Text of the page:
Lansing State Journal, February 6, 2017. http://www.lansingstatejournal.com/story/news/local/2017/02/06/msu-prof-present-research-vatican-summit/97441704/
The Atlantic, June 24, 2016. http://www.theatlantic.com/health/archive/2016/06/how-can-we-get-more-living-organ-donors/488723/
BBC TV One, July 30, 2015. http://www.bbc.co.uk/programmes/b06490dp
HBO-Vice, May 15, 2015. https://www.youtube.com/watch?v=eny6D-7f_rc
Channel NewsAsia Singapore, January 28, 2015. http://www.channelnewsasia.com/tv/tvshows/undercover-asia-s2/the-organ-bazaar/1621860.html
Al Jazeera, December 26, 2014. http://america.aljazeera.com/articles/2014/12/26/bangladesh-organtrafficking.html
ABC Australia, May 16, 2014. http://www.abc.net.au/radionational/programs/360/bangladeshs-organ-trade/5455658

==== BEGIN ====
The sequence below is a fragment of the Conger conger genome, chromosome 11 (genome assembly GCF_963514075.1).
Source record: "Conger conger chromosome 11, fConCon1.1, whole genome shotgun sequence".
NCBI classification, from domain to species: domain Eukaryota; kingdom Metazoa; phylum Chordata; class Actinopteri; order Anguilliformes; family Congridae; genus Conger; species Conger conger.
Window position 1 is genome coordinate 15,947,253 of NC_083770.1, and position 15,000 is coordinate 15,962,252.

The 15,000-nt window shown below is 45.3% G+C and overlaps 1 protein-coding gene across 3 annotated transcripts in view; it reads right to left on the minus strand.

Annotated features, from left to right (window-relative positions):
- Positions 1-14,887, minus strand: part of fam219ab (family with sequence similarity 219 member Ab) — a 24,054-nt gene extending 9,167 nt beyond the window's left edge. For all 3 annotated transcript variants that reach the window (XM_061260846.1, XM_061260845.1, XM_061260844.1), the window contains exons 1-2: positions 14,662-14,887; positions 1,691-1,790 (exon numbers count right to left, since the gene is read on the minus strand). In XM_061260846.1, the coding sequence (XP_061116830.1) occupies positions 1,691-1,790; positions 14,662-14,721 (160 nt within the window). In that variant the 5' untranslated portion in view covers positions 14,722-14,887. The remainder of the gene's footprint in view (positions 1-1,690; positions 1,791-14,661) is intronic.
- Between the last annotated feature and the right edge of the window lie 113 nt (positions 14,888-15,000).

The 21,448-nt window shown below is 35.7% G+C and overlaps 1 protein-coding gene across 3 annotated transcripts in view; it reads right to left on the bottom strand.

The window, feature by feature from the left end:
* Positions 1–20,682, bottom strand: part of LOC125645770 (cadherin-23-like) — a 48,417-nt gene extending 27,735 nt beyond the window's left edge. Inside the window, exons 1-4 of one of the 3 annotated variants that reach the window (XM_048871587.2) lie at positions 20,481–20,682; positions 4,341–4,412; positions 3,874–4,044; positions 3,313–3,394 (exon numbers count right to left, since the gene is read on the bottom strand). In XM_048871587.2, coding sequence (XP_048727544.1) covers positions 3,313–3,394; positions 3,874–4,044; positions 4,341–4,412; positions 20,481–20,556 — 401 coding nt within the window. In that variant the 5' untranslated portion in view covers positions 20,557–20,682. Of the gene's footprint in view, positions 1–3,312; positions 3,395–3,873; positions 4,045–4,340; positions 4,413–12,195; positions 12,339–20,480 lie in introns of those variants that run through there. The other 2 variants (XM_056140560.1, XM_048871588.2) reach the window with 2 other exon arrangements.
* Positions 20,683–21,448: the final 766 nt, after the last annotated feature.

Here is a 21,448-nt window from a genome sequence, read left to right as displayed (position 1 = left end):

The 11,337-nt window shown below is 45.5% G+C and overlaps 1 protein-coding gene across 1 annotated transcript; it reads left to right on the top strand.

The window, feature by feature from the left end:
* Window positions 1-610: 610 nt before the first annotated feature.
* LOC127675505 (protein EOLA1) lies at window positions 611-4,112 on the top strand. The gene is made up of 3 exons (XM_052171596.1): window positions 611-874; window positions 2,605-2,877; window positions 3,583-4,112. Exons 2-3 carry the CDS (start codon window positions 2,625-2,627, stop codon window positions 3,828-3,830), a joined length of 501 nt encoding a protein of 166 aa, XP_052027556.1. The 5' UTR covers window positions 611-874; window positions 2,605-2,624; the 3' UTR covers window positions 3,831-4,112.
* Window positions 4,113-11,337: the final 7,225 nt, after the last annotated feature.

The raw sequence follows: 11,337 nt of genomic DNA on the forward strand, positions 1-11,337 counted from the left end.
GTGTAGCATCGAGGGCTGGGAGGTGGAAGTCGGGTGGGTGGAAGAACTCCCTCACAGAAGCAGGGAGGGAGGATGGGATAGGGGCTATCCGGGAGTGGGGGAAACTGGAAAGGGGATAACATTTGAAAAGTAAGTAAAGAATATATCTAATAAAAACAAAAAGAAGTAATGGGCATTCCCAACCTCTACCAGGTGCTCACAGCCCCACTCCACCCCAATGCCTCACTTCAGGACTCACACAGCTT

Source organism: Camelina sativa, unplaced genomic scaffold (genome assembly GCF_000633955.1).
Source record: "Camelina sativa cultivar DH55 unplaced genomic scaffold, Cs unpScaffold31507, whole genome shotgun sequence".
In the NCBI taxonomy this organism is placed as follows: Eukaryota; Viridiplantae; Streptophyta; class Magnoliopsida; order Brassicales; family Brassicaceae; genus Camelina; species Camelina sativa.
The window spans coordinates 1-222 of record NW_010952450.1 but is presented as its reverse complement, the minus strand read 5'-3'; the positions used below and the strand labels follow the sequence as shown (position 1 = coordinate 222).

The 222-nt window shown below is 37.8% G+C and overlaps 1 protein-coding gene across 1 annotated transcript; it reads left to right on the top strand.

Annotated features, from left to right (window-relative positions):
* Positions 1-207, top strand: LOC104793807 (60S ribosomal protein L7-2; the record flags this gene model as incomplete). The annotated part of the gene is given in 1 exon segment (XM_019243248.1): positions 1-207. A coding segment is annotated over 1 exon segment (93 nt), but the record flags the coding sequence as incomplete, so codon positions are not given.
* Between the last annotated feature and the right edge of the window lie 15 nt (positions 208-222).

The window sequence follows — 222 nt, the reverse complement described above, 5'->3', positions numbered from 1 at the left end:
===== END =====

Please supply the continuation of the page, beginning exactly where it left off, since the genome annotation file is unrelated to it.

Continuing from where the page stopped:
BBC News, October 27, 2013. http://www.bbc.co.uk/news/world-asia-24128096
NPR WKAR, April 26, 2013. http://wkar.org/post/msu-researcher-enters-murky-world-international-organ-trafficking
Michigan State University President’s Report 2013. http://report.president.msu.edu/360/bangladesh/
Based on Monir’s research, two art installations (with Camille Turner, Jim Ruxton, and Heather Dewey-Hagborg) were exhibited in the following galleries:
Spare Parts, Rodman Hall Art Centre, Brock University, St. Catharines, Canada. October 6-18, 2015. www.spareparts.exchange
Rough Cut, Inter/Access Art Gallery, Toronto, Canada. May 25-June 16, 2007. http://new.interaccess.org/exhibition/whose-body-it-anyway
Photo by Kurt Stepnitz